The sequence of wind, rainfall, and land heating cycles leading to development of the biweekly oscillation is further illustrated by the scheme presented in Figure 2. During normal (eastward) trade winds the convection is shifted seaward and sunshine over land increases the land temperature that lowers atmospheric pressure (upper panel). Decline in air pressure over land reverses wind direction that shifts convection towards the land bringing in maritime moisture, rainfall and cloudiness (lower panel). This decreases surface temperature over the land and restores (increases) atmospheric pressure, and the trade winds switch to normal direction shown in upper panel. Grodsky and Carton [2001] have shown using the NCEP/NCAR reanalysis of Kalnay et al. [1996] that variations of the land temperature, sea-land pressure difference, and rainfall over the land occur in close correspondence with wind oscillations within the ITCZ west off the African coast. 
Figure 2. The scheme of trade winds direction and convective clouds during the normal easterly winds (upper panel) and trade winds reversal (bottom panel).

The wind oscillation changes wind speed and direction that, in turn, shifts the area of intense convection in zonal direction. Here we illustrate the impact of these processes on air-sea fluxes using daily NCEP/NCAR reanalysis data. The air-sea fluxes will be estimated west off African coast over the area bounded by 40N-60N, 200W-100W. The largest impact is expected on the Short Wave Radiation (SWR) as it depends strongly on cloud coverage. Thus, the SWR must be maximal during the normal easterly trade winds when the convection shifts seaward towards the west. As trade winds reverse and convection shifts towards the African coast, the SWR becomes smaller due to shadowing effect of clouds. The Latent Heat Flux (LHFL) is expected to change in a more complicated way as it depends on both, wind speed and relative humidity. If we disregard the effect of relative humidity, the LHFL simply follows the changes in wind increasing as wind speed rises regardless of wind direction.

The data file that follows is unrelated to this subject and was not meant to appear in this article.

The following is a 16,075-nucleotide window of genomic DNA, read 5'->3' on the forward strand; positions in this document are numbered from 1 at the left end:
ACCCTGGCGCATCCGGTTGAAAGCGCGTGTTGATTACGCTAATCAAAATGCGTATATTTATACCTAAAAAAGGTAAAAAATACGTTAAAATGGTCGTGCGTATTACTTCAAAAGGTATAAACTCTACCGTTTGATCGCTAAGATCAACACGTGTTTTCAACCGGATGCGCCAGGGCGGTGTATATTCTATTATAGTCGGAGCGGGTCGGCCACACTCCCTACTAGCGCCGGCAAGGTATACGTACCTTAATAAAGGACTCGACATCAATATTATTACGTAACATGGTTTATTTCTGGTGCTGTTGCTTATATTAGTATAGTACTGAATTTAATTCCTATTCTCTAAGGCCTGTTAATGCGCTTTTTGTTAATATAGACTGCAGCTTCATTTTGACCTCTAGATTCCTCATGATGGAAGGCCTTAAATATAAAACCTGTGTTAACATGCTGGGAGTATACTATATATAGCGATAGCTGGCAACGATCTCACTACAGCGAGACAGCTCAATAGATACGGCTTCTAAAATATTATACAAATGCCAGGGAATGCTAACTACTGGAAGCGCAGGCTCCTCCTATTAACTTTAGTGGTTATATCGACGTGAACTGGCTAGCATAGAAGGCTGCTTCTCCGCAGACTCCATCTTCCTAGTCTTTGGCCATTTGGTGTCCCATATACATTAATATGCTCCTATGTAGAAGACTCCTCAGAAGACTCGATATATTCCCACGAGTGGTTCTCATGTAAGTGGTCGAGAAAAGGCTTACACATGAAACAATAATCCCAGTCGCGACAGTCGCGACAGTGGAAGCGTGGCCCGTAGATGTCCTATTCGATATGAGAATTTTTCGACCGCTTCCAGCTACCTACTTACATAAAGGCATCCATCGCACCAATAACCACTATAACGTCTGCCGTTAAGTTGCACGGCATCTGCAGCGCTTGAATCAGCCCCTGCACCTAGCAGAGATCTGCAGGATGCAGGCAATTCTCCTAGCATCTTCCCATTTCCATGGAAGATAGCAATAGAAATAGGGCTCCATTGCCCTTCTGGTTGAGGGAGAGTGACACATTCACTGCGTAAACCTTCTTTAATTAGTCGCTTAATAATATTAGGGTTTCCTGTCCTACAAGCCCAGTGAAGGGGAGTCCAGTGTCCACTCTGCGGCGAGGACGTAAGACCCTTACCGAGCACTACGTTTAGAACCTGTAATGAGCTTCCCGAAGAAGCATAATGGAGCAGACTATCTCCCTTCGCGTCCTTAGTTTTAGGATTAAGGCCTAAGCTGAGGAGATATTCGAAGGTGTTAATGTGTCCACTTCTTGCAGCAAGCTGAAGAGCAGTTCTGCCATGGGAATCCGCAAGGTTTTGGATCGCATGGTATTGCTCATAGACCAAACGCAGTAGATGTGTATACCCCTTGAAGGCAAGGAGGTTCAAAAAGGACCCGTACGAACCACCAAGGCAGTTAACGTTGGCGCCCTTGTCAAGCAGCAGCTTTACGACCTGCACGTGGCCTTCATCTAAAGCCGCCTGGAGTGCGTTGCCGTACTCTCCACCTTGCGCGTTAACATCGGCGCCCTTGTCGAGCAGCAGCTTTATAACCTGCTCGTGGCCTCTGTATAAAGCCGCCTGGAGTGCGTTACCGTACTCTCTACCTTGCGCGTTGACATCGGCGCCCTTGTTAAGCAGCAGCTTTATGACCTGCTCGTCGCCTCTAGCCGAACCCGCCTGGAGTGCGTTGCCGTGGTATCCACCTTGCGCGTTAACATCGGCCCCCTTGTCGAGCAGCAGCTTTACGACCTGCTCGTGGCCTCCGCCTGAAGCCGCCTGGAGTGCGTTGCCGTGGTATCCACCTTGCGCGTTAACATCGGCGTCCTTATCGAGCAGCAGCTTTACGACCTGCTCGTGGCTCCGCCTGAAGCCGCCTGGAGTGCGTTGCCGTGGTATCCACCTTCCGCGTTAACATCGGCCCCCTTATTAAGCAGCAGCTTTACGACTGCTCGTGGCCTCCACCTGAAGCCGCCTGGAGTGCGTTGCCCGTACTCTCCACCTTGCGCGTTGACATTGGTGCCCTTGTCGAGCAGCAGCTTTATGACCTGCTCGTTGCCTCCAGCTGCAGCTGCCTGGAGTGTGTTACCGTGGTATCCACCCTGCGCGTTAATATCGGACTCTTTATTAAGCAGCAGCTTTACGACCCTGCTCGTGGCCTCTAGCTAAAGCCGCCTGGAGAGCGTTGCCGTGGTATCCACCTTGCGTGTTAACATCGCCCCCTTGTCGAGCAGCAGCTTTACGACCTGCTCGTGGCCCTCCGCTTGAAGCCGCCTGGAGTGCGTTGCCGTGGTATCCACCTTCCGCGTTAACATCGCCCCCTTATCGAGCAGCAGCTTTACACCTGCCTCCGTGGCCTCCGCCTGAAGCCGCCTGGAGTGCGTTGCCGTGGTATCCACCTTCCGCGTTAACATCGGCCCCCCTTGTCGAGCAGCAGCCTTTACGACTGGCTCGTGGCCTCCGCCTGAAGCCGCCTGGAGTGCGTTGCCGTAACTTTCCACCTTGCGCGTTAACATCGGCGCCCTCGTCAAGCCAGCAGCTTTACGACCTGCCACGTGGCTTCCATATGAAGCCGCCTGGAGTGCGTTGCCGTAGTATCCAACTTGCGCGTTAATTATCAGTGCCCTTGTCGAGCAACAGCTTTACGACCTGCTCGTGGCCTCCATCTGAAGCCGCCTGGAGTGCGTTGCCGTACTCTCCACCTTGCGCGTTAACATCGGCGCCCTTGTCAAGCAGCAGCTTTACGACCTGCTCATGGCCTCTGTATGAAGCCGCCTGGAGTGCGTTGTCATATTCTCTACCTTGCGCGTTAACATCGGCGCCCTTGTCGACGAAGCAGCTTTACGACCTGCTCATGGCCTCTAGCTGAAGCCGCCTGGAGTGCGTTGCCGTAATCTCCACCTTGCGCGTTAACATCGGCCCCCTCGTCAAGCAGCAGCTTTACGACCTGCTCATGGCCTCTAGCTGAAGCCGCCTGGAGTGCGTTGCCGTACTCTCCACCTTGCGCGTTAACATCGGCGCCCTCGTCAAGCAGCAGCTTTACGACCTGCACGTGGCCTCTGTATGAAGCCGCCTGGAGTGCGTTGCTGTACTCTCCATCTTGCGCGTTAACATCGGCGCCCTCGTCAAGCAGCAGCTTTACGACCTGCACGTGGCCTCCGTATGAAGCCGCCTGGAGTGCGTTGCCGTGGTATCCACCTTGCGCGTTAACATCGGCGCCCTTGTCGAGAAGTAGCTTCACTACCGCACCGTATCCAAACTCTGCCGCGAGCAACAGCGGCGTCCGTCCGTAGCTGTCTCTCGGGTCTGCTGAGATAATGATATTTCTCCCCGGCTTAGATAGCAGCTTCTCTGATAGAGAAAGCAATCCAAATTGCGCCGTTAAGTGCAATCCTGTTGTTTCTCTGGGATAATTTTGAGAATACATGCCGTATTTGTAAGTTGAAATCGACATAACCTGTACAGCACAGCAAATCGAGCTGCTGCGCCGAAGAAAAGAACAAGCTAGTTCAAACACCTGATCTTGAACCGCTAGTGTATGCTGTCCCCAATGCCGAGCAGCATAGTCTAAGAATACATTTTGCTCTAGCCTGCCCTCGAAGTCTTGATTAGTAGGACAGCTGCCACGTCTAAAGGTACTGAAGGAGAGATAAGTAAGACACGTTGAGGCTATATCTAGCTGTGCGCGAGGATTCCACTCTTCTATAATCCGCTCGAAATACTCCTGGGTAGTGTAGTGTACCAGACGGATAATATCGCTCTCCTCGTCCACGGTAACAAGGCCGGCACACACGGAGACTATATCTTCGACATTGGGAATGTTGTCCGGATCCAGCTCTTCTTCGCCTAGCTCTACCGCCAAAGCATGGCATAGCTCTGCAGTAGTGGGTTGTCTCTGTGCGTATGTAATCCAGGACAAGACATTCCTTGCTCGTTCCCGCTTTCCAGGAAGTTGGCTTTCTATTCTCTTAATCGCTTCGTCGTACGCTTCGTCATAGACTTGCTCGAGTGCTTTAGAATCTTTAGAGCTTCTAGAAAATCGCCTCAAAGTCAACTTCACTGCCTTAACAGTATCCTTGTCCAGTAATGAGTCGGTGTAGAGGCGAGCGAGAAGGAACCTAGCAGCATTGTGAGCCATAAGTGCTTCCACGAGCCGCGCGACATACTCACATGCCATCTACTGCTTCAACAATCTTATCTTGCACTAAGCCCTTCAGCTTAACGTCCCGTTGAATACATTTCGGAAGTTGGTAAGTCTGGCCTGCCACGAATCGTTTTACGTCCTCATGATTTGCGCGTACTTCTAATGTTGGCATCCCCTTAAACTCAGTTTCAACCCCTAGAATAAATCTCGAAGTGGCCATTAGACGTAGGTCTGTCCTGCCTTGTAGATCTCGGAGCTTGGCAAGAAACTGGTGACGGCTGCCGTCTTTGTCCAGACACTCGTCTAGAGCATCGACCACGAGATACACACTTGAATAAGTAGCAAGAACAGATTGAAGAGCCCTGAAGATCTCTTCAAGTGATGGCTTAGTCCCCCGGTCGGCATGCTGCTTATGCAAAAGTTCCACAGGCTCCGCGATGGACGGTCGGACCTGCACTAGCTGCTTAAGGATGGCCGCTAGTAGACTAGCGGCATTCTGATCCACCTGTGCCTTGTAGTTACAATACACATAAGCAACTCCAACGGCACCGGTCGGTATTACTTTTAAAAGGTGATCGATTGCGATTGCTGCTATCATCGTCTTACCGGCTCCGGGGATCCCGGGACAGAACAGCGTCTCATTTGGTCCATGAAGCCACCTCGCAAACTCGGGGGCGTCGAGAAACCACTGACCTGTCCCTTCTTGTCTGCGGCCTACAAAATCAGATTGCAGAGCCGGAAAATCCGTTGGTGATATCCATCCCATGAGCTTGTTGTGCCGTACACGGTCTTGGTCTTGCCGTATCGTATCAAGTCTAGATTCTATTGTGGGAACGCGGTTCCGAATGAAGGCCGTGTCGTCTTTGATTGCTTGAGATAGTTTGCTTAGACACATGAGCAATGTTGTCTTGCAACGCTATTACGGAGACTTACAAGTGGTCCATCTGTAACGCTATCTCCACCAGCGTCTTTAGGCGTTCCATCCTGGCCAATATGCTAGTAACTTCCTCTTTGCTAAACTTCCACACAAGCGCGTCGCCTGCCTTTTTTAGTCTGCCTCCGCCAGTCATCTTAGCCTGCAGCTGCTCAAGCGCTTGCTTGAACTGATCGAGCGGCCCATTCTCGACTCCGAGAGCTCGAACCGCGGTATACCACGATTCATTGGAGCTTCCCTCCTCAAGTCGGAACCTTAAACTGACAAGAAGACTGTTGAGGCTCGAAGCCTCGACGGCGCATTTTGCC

Figure 3 presents the components of the air-sea surface net heat flux along with 3-day average zonal wind. The flux data are 3 - 60 day band passed and shown during April - June when a succession of 5 bi-weekly wind oscillations is evident. Main contribution to net heat flux change comes from variation in SWR and LHFL, as was supposed earlier. Both components, LHFL and SWR, vary about ±20 W/m2. Their average values are <LHFL>=78 W/m2 and <SWR>=205 W/m2. Intraseasonal variation of the LHFL displays correlation with zonal wind speed modulus (Figure 4, upper panel). This correlation is obvious during May when the strongest oscillation occurred. The correlation isn?t unique because of impact of air humidity.
Figure 3. Three day mean zonal wind, U, and 3 - 60 day band passed latent heat flux, LHFL, sensible heat flux, SHFL, long wave radiation, LWR, and short wave radiation, SWR. All values are averaged over 4N - 6N, 20W - 10W.

Short wave radiation is expected to vary with phase opposite to that of the zonal wind. This regularity is observed in Figure 4 (bottom panel) beginning 16-th of May. Before this date, the relationship between SWR and zonal wind is less definite. Possible reason for that may relate to insufficient accuracy of the cloud parameterization used by the reanalysis model.
Figure 4. (Upper panel). Latent heat flux, LHFL, (3 - 60 day band passed, bold line) and 3-day mean zonal wind modulus, |U|, (thin line). (Bottom panel). Short wave radiation, SWR, (3 - 60 day band passed, bold line) and 3 -day mean zonal wind, U, (thin line). All values are averaged over 4N - 6N, 20W - 10W.


This paper presents observational evidence of the existence of quasi - biweekly oscillations in the tropical wind system over the eastern Atlantic. Oscillatory regime related to feedbacks within the hydrologic cycle is not unique to Northwest Africa. Lau and Bua [1998], for example, present modeling evidence of a similar phenomenon occurring in the region of East Asia/Indochina. These studies provide further evidence of strong interactions between continental and maritime atmospheric processes and the hydrologic cycle.

It is much probable that zonal wind oscillations in the tropics might force an oceanic response. The biweekly oscillations strongly modify winds in vicinity of the ITCZ that may influence the wind-driven circulation of the tropical ocean. Note also that during the trade winds reversal an upwelling favorite wind westerly blows along the northern coast of the Gulf of Guinea. All these issues are awaiting future studies.